Who were The Wrecking Crew?

Subscribe to Mixdown Magazine


Who were The Wrecking Crew?

the wrecking crew
(Image: Magnolia Pictures)
Words by Benjamin Lamb

Diving into the history of The Wrecking Crew, some of the most prolific yet unknown musicians behind your favourite tracks

There’s no question that music is in a different place now than it was 50 years ago. After the technological advancements in this new millennium, there’s been less of a reliance on musicians, with producers favouring software to build that wall of sound that has been a staple of so many pop songs over the years. Before all this was the case, a group of musicians known as The Wrecking Crew were the first port of call for producers.

The Wrecking Crew

We’ve heard so many stories about them, heard many of their tunes, but who were the people behind the music? Today we’re diving into who they were and what they brought to so many records we’ve come to love over the past few decades.

Read all the latest features, columns and more here.

The beginnings of The Wrecking Crew

The first makings of The Wrecking Crew came in the late 1950s, where many of The Crew’s musicians were part of what was called the ‘A-List’ session musician circle. One of these could be found in each of the big US states where a lot of recording was done – Los Angeles, New York, Nashville, and Muscle Shoals.

A lot of rock and pop that originated during that time sounded very different to music that preceded it, holding more of a basis in rock and roll rather than blues. This can be attributed to a lot of different things, mainly the fact that a lot of sessions were recorded live, due to the limited capabilities when it came to multi tracking.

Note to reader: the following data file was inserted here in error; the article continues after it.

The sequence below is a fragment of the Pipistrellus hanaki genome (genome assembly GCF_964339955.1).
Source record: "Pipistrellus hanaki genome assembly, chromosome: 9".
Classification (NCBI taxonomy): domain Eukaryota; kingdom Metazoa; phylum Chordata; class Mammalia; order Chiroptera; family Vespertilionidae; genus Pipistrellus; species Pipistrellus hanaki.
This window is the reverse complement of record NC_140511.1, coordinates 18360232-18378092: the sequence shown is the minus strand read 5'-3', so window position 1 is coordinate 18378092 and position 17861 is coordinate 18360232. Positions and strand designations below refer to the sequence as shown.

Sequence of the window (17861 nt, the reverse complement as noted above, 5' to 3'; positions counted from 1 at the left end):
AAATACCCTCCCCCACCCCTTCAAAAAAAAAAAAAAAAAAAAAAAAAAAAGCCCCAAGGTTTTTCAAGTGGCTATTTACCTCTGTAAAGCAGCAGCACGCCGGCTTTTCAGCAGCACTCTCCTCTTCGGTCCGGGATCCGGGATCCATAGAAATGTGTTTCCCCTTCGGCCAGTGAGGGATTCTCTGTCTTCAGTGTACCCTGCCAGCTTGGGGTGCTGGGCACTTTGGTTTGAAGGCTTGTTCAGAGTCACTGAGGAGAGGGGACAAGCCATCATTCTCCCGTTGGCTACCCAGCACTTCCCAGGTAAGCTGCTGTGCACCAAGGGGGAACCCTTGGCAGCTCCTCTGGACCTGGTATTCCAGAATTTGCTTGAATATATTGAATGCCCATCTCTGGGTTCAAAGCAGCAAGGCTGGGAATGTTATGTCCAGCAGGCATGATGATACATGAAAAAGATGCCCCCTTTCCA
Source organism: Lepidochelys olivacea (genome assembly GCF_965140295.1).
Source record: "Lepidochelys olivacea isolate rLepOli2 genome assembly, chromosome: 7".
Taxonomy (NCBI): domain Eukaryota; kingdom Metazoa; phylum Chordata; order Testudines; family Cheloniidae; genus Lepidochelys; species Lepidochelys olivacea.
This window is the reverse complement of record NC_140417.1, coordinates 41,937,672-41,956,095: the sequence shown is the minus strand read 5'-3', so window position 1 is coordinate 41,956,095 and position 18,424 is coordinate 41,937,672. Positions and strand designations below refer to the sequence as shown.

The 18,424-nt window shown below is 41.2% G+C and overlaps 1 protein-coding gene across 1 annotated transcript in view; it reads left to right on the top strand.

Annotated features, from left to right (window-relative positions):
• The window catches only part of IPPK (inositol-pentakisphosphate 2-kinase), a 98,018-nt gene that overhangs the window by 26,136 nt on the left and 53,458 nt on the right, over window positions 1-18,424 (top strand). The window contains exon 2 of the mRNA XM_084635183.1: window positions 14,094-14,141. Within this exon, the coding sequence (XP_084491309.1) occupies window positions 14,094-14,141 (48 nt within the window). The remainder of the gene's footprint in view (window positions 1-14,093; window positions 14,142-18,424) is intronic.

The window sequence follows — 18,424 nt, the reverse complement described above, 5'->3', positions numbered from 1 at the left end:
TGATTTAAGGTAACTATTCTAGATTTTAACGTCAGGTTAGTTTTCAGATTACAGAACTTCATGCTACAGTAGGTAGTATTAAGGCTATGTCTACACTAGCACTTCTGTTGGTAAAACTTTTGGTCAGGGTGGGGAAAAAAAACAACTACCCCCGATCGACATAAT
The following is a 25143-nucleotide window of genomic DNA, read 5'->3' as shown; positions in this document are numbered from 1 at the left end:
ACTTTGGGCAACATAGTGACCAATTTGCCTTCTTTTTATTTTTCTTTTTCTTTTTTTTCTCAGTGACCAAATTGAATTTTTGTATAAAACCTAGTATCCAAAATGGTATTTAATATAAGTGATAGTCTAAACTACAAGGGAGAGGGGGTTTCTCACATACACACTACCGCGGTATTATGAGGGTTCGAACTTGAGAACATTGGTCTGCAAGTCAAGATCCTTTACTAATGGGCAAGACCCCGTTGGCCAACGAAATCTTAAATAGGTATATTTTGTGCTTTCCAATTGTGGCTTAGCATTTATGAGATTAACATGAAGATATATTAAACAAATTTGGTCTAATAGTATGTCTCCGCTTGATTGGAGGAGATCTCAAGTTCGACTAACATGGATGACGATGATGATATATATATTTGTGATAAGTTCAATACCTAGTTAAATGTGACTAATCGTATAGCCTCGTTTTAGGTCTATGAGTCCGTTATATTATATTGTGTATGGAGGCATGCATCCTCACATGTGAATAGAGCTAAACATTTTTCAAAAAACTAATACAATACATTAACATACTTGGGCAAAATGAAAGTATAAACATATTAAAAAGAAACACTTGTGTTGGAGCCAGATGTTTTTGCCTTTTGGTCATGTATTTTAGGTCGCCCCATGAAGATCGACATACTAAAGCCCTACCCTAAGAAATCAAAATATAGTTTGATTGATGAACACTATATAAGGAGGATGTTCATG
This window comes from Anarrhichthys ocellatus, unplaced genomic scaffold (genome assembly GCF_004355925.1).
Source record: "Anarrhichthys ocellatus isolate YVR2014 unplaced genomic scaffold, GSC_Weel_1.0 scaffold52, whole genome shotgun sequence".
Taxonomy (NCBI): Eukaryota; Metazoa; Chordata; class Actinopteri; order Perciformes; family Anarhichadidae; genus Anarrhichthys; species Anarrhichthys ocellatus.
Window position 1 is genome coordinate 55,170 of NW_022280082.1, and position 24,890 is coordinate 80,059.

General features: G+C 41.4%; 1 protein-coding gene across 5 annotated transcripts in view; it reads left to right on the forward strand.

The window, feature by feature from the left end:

These ‘A-List’ session musicians became The Wrecking Crew soon thereafter, idolised by many in the scene due to their extraordinary talent, adaptability, and phenomenal music pedigree. Many also had unique sight-reading skills and improv abilities, making them ideal workers when it came to recording with artists like Brian Wilson.

Formulating the brand

One of the early members of The Wrecking Crew was Hal Blaine, who actually came up with the name of the group, which came from their reputation in the session musician world, many old school players would look down on their tendencies towards rock and roll.

A great deal of the formation behind the Crew can be credited to producer Phil Spector, who got a few of the Crew’s members to work on music from artists like The Crystals and The Ronettes. Due to the quick rise to attention these songs received, the Wrecking Crew quickly became some of the most wanted session players across America.

As seems to be the case with a lot of information about The Wrecking Crew, there are few reports on how many people were actually in the group, it’s said to be anywhere between 10 and 30 people.

The first instance of the group consisted of Ray Pohlman, Hal Blaine, Tommy Tedesco, Al De Lory, and Jimmy Bond. The group found attention between 1960-1970, working on a lot of the songs released in that decade.